All posts filed under: Documentary

Watch “Hate Rising” with Jorge Ramos

I first heard about Univision anchor Jorge Ramos’ documentary, Hate Rising, from an interview on NPR that aired in the fall (listen to Jorge Ramos in Hate, Politics, and the Trump Effect, and To Make ‘Hate Rising,’ Jorge Ramos Spent Time with Hate Groups), but didn’t watch the film until after the election. Surely, seeing this documentary following November 8th had a different impact than it would have had if I had watched it earlier, and post-inauguration viewing will again produce a new meaning. In the film, Ramos explores the concerning rise in hate in the U.S., speaking with members of the KKK and the “Alt-Right” (a young, tech savvy version of the KKK), as well as those effected by their deplorable ideologies and actions. While Hate Rising is a particularly difficult documentary to watch, I believe it’s necessary in this current political climate to know exactly what we’re up against. And due to the administration’s recent executive orders on the border wall and immigration ban targeting Muslims, this film is more relevant now than ever. Please watch Hate Rising and share it …

The Best of Broadly

Today I wanted to post some of my favorite videos from Broadly’s YouTube channel. Broadly is a feminist offshoot of Vice, and it’s great source for interesting and informative women-centric content. From an interview with a trans porn star, to a piece on how women will suffer if Britain leaves the European Union – Broadly’s features are as diverse as those who contribute to the site and utilize it. Although I’ve only selected six videos to link below, all of Broadly’s short documentaries are worth watching, so be sure to check out their channel!  Radical Life of The First Lady of New York   This Cult Nail Artist Has the World at Her Fingertips   The Land Where Women Rule: Inside China’s Last Matriarchy   Inside the Weird World of an Islamic ‘Feminist’ Cult   The Land of No Men: Inside Kenya’s Women-Only Village   Virginie Despentes on Killing Rapists

Video of the Day: ‘Fighting For Flint’

The Flint, Michigan, water crisis is an immense tragedy that is largely underreported on a national level. What has happened in Flint is an abomination – so why haven’t we been hearing about it everyday on CNN, MSNBC, and Fox News since the unearthing of this calamity? Why is this community being overlooked? In an interview on The Real, Russell Simmons discussed environmental racism and declared that the same sort of disaster would never happen in a place like Beverly Hills, and he’s absolutely right. Because Flint is largely impoverished, their plight has been systemically ignored. Please watch and share Fighting For Flint from Elite Daily, which features the stories of Flint citizens whose lives have been destroyed by this catastrophe. And if you are in the position to donate, please look into giving to the Flint Water Fund and the Community Foundation of Greater Flint.

5 Essential Food & Agriculture Docs on Netflix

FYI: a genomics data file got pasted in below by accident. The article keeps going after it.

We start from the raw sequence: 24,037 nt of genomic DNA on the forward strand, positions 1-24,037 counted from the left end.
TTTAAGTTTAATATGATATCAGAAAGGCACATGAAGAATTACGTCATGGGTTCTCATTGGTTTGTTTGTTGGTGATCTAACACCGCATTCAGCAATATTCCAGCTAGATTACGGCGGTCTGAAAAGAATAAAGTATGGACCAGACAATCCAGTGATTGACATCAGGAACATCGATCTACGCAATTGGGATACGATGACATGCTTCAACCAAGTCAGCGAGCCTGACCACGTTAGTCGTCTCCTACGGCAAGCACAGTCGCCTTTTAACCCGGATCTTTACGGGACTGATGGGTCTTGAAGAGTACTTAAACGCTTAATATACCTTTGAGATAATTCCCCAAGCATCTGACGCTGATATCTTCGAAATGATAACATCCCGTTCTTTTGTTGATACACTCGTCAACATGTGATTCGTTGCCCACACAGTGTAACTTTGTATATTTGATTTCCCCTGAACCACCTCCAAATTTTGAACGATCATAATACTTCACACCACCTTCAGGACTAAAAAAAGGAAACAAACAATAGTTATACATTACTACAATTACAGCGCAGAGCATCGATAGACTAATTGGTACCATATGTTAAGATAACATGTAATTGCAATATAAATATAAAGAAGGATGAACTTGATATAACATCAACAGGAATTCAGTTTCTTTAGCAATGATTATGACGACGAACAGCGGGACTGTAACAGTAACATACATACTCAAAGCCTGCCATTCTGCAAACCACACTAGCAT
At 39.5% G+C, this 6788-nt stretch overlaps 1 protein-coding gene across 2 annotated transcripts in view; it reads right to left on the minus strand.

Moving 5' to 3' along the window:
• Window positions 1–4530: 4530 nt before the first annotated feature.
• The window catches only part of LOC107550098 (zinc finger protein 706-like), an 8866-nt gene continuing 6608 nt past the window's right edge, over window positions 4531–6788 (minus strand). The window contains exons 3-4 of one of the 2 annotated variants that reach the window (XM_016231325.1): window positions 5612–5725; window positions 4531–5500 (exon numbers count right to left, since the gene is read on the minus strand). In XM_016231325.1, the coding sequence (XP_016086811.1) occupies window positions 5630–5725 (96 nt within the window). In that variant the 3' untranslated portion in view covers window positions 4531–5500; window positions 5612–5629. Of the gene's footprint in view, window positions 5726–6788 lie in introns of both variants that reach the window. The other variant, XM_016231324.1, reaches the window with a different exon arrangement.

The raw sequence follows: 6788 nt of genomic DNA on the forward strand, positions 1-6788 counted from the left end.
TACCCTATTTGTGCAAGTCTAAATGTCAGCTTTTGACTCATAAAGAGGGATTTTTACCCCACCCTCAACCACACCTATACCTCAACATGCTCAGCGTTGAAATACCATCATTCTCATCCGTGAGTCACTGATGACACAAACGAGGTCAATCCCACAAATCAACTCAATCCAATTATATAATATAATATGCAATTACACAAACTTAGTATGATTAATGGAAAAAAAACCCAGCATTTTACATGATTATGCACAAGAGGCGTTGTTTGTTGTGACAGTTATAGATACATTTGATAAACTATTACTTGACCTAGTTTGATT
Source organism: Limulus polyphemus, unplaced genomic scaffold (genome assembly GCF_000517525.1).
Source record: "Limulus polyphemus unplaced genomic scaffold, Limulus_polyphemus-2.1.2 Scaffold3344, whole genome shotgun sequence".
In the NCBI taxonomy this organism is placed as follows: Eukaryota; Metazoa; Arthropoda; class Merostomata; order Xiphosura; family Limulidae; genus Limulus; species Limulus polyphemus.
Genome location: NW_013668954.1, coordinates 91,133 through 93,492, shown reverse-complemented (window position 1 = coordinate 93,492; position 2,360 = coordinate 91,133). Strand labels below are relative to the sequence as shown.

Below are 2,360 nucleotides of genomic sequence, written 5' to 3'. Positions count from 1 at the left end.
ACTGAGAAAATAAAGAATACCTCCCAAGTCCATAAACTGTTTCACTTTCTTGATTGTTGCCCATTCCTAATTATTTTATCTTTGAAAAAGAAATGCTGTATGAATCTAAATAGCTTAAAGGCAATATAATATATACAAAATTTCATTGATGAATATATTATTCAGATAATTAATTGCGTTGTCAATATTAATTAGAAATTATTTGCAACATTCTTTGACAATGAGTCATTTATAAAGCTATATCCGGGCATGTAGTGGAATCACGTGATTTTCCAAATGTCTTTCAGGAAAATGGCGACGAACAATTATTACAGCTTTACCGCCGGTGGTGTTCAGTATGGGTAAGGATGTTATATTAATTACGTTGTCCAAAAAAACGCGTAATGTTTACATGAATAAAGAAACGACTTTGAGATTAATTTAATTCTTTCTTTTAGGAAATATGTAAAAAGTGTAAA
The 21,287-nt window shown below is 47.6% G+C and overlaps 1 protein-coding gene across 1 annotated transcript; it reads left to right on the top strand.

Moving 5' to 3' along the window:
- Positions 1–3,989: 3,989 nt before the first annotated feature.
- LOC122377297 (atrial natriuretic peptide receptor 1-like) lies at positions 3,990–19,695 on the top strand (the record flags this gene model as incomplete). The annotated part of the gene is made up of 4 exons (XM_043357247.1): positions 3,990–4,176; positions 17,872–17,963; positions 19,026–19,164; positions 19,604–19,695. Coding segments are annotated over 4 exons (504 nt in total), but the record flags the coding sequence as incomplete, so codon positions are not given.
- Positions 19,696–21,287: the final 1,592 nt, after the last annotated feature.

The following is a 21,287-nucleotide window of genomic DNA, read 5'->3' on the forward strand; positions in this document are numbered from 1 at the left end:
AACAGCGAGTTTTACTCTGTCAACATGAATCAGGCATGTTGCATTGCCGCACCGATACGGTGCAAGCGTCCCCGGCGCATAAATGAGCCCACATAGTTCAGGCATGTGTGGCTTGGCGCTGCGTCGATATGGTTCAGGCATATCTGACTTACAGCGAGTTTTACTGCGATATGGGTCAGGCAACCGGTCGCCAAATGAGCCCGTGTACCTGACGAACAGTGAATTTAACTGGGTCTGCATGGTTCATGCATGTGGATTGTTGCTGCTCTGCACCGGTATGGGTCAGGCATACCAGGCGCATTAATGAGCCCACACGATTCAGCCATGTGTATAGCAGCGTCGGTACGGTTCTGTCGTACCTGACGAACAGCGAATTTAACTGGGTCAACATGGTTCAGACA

I believe that it is immensely important that we know where our food comes from. Not only is it in our best interest, but it’s our right! These five documentaries listed below, which are all available on Netflix, provide a quality starting point for learning about food production and consumption in the U.S. Check them out and be sure to let me know about some of your favorite food and agriculture documentaries in the comment section below!   GMO OMG (dir. Jeremy Seifert, 2013) In GMO OMG father and filmmaker Jeremy Seifert investigates GMOs: what are they, what do we know about them, and how is our government involved with the protection of huge agricultural businesses such as Monsanto? Even if you know about GMO’s and steer clear of them already, Seifert’s critical examination of GMO’s and “big ag” is interesting and powerful. And his kids are super cute!   Food Inc. (dir. Robert Kenner, 2008) I think of Food Inc. as the ultimate documentary about food in the United States. From plant-agriculture, to factory farming, big ag, fast food, organic farming, politics, animal welfare, health, poverty, …

‘Under The Gun’: Examining the Gun Debate

Last week I had the chance to attend the Los Angeles premiere of Under the Gun, directed by Stephanie Soechtig and executive produced by Katie Couric. The film examines America’s complex gun problem, from Sandy Hook to the streets of Chicago, and takes aim at the gun show loophole and the country’s most powerful lobby, the National Rifle Association. Although the documentary certainly leans left, the film also gives a voice to gun advocates who hold their right to bear arms dearly. Under the Gun concludes with a positive outlook and a common thread: though we may disagree about guns, we’re (mostly) in agreement that they should stay out of the wrong hands. On January 8th, 2011 my Congressional Representative, Gabby Giffords, and 18 others were shot at a grocery store in Tucson, AZ. Six people died. Every Tucsonan was devastated, and the memory of that day will always remain with me. Under the Gun begins in Tucson with Gabby, who is alive, but dealing with the effects of her brain injury every day. She is a fighter and an …

Gender & Representation